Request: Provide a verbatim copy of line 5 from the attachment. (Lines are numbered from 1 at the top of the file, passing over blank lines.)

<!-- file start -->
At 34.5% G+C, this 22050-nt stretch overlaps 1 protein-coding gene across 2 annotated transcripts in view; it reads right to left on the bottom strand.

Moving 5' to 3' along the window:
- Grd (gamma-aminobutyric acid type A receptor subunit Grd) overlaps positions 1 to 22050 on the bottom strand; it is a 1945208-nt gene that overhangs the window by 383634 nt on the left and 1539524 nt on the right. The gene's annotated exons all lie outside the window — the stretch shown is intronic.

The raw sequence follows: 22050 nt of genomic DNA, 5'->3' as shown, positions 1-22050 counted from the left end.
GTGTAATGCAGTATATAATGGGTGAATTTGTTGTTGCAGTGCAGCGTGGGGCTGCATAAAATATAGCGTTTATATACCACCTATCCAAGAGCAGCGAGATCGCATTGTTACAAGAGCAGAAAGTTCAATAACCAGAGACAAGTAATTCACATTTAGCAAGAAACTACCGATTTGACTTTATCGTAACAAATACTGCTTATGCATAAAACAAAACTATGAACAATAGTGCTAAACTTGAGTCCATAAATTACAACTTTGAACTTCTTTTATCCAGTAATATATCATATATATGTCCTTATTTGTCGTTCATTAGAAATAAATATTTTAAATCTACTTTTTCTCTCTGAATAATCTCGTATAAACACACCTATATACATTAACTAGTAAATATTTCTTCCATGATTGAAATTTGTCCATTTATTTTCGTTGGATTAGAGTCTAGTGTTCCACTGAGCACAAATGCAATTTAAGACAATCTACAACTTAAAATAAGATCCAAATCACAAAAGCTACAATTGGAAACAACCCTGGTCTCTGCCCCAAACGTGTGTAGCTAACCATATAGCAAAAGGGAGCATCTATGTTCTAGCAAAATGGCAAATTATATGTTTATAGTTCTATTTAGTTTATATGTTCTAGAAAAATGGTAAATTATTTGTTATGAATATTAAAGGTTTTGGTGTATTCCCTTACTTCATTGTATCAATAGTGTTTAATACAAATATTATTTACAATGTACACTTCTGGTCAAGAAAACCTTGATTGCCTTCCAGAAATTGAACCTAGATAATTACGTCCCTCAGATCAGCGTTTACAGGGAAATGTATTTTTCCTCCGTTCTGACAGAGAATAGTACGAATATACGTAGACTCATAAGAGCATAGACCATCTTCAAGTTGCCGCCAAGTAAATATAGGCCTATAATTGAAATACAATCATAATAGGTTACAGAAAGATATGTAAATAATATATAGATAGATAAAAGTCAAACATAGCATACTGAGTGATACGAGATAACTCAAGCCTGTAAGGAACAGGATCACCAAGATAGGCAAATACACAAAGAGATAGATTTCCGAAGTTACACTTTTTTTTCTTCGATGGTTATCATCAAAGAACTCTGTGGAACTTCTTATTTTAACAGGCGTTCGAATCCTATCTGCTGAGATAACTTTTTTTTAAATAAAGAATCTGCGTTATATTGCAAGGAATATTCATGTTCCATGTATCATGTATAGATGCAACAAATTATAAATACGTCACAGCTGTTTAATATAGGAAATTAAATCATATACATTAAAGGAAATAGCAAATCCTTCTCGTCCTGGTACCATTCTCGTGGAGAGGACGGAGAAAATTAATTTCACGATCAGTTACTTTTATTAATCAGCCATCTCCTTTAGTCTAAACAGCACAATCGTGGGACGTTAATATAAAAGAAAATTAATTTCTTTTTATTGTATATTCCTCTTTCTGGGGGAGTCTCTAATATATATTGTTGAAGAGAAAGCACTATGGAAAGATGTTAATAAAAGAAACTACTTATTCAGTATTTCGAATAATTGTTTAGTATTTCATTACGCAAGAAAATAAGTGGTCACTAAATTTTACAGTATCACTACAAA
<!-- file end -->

GTGTAATGCAGTATATAATGGGTGAATTTGTTGTTGCAGTGCAGCGTGGGGCTGCATAAAATATAGCGTTTATATACCACCTATCCAAGAGCAGCGAGATCGCATTGTTACAAGAGCAGAAAGTTCAATAACCAGAGACAAGTAATTCACATTTAGCAAGAAACTACCGATTTGACTTTATCGTAACAAATACTGCTTATGCATAAAACAAAACTATGAACAATAGTGCTAAACTTGAGTCCATAAATTACAACTTTGAACTTCTTTTATCCAGTAATATATCATATATATGTCCTTATTTGTCGTTCATTAGAAATAAATATTTTAAATCTACTTTTTCTCTCTGAATAATCTCGTATAAACACACCTATATACATTAACTAGTAAATATTTCTTCCATGATTGAAATTTGTCCATTTATTTTCGTTGGATTAGAGTCTAGTGTTCCACTGAGCACAAATGCAATTTAAGACAATCTACAACTTAAAATAAGATCCAAATCACAAAAGCTACAATTGGAAACAACCCTGGTCTCTGCCCCAAACGTGTGTAGCTAACCATATAGCAAAAGGGAGCATCTATGTTCTAGCAAAATGGCAAATTATATGTTTATAGTTCTATTTAGTTTATATGTTCTAGAAAAATGGTAAATTATTTGTTATGAATATTAAAGGTTTTGGTGTATTCCCTTACTTCATTGTATCAATAGTGTTTAATACAAATATTATTTACAATGTACACTTCTGGTCAAGAAAACCTTGATTGCCTTCCAGAAATTGAACCTAGATAATTACGTCCCTCAGATCAGCGTTTACAGGGAAATGTATTTTTCCTCCGTTCTGACAGAGAATAGTACGAATATACGTAGACTCATAAGAGCATAGACCATCTTCAAGTTGCCGCCAAGTAAATATAGGCCTATAATTGAAATACAATCATAATAGGTTACAGAAAGATATGTAAATAATATATAGATAGATAAAAGTCAAACATAGCATACTGAGTGATACGAGATAACTCAAGCCTGTAAGGAACAGGATCACCAAGATAGGCAAATACACAAAGAGATAGATTTCCGAAGTTACACTTTTTTTTCTTCGATGGTTATCATCAAAGAACTCTGTGGAACTTCTTATTTTAACAGGCGTTCGAATCCTATCTGCTGAGATAACTTTTTTTTAAATAAAGAATCTGCGTTATATTGCAAGGAATATTCATGTTCCATGTATCATGTATAGATGCAACAAATTATAAATACGTCACAGCTGTTTAATATAGGAAATTAAATCATATACATTAAAGGAAATAGCAAATCCTTCTCGTCCTGGTACCATTCTCGTGGAGAGGACGGAGAAAATTAATTTCACGATCAGTTACTTTTATTAATCAGCCATCTCCTTTAGTCTAAACAGCACAATCGTGGGACGTTAATATAAAAGAAAATTAATTTCTTTTTATTGTATATTCCTCTTTCTGGGGGAGTCTCTAATATATATTGTTGAAGAGAAAGCACTATGGAAAGATGTTAATAAAAGAAACTACTTATTCAGTATTTCGAATAATTGTTTAGTATTTCATTACGCAAGAAAATAAGTGGTCACTAAATTTTACAGTATCACTACAAA